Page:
Natural Language Processing and Speech Recognition
The paradigm is shifting to remove the burden of interpretation from the user and place it back on the system.
Our Fundamental Meaning approach parses user input to recognize intent and extract the necessary entities, or field data, to complete a task. We use FM combined with ML algorithms to identify which intent best matches a user’s “utterance,” or what they say. If an utterance contains more than one possible intent, the bot presents both to minimize failures.
Chatbot tasks can be broken down to a few words that describe what a user intends to do, usually a verb and a noun: Find an ATM, Create an event, Search for an item, Send an alert, Transfer funds, etc.
Our NLP engine analyzes the structure of a user’s command to identify each word by meaning, position, conjugation, capitalization, plurality, and other factors. This helps the chatbot correctly interpret and understand obvious and non-obvious synonyms for these common “action” words.
The goal of intent recognition isn’t just to match an utterance with a task, it’s to match an utterance with its correctly intended task. We do this by matching verbs and nouns with as many obvious and non-obvious synonyms as possible.
Entities are the fields, data, or words the developer designates necessary for the chatbot to complete a task: a date, time, person, location, description of an item or a product, or any number of other designations.
Through our NLP engine, the bot identifies words from a user’s utterance to ensure all available fields match the task at hand, or collects additional field data if needed.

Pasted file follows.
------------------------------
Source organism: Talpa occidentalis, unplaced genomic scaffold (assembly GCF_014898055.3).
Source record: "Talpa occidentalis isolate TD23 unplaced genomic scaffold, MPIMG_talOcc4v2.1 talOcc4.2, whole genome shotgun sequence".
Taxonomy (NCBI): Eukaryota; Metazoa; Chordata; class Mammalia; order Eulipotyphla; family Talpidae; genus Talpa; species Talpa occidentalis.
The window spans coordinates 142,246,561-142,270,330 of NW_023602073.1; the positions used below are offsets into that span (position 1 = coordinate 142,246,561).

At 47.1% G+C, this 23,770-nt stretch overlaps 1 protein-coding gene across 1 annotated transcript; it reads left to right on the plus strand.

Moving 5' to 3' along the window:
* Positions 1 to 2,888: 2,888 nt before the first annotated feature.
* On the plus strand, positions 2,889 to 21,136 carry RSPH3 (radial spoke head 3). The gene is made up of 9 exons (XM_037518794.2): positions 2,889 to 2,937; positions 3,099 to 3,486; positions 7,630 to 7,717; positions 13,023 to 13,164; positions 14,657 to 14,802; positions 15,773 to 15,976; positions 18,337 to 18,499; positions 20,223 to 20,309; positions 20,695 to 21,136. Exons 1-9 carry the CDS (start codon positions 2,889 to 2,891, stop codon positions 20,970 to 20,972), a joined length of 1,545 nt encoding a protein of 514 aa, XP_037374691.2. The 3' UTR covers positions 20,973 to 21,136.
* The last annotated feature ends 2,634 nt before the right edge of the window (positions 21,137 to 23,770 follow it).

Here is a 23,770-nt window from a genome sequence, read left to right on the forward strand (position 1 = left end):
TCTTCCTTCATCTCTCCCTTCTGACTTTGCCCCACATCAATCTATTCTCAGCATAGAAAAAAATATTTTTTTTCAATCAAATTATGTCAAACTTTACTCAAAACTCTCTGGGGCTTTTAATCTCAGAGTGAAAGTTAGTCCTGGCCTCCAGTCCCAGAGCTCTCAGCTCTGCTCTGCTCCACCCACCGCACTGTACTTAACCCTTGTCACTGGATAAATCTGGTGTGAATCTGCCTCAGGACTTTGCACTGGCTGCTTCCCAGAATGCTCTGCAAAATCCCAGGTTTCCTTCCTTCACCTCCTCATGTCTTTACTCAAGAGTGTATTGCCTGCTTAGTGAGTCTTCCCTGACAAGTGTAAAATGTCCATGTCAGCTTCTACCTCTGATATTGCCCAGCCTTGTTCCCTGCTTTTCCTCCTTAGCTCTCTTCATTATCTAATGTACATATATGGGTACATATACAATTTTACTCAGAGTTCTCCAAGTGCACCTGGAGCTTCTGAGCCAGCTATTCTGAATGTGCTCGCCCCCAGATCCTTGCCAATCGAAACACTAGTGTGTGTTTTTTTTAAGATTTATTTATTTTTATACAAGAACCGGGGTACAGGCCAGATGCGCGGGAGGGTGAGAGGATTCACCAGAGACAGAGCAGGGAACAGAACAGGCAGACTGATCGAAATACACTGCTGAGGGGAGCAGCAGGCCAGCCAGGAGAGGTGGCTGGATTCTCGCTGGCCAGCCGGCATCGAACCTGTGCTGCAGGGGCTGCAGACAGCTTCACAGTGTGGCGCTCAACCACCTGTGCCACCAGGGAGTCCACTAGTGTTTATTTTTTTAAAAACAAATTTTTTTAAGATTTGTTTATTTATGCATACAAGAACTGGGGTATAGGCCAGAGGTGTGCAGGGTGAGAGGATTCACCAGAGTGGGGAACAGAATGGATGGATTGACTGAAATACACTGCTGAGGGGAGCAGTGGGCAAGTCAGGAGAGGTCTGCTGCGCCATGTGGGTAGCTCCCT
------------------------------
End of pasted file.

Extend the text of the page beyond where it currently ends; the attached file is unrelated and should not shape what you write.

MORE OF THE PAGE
The goal of entity extraction is to fill any holes needed to complete the task, while ignoring unneeded details. It’s a subtractive process to get just the necessary info – whether the user provides all at once, or through a guided conversation with the chatbot.
Why developers love building chatbots with Kore.ai
Our NL engine makes the process of building accurate NL-enabled chatbots scalable. It recognizes simple yet critical nuances to a human’s natural language to mitigate potential misinterpretation and prevent developers from designing for every idiomatic variation. It also includes features that let developers easily customize, expand and reuse vocabulary.
Recognizes proper nouns and removes capitalization from common nouns
Numeric Words vs. Digits
Recognizes the communication of numeric values as words or digits
Enables addition of synonyms and uses ML to continuously expand chatbot vocabulary
Singular vs. Plural Nouns
Processes singular and plural nouns the same way
Expands contractions and removes apostrophes to simplify task processing
Allows for transfer of developed vocabulary from one chatbot to the next
Understands a single verb communicated in different tenses as synonymous
Includes pre-programmed synonyms and bot responses
Replaces default, universal responses with unique, configured messages
Users speak in ways we can’t always predict, making NL training a key bot-building component. Kore.ai’s NL engine does the heavy lifting up front, so developers can focus on expanding conversational variances and training the bot as conversation history is accumulated. A known set of utterances or a training corpus can also be used to train the bot.
Using Kore.ai’s Bot Builder, developers can follow a uniform process to get their bots NL-ready and communicating effectively.
The Kore.ai Bots Platform includes an automatic speech recognition (ASR) engine to enable voice-driven interactions. It also lets your bot communicate outside of traditional text interfaces or messaging applications – including IP Phones, wearables, and other speech-enabled gadgets like Amazon’s Echo and more. The engine is trained using our robust speech recognition toolkit and a deep neural network implementation, for a higher vocabulary ranking that drives better, more complete interactions.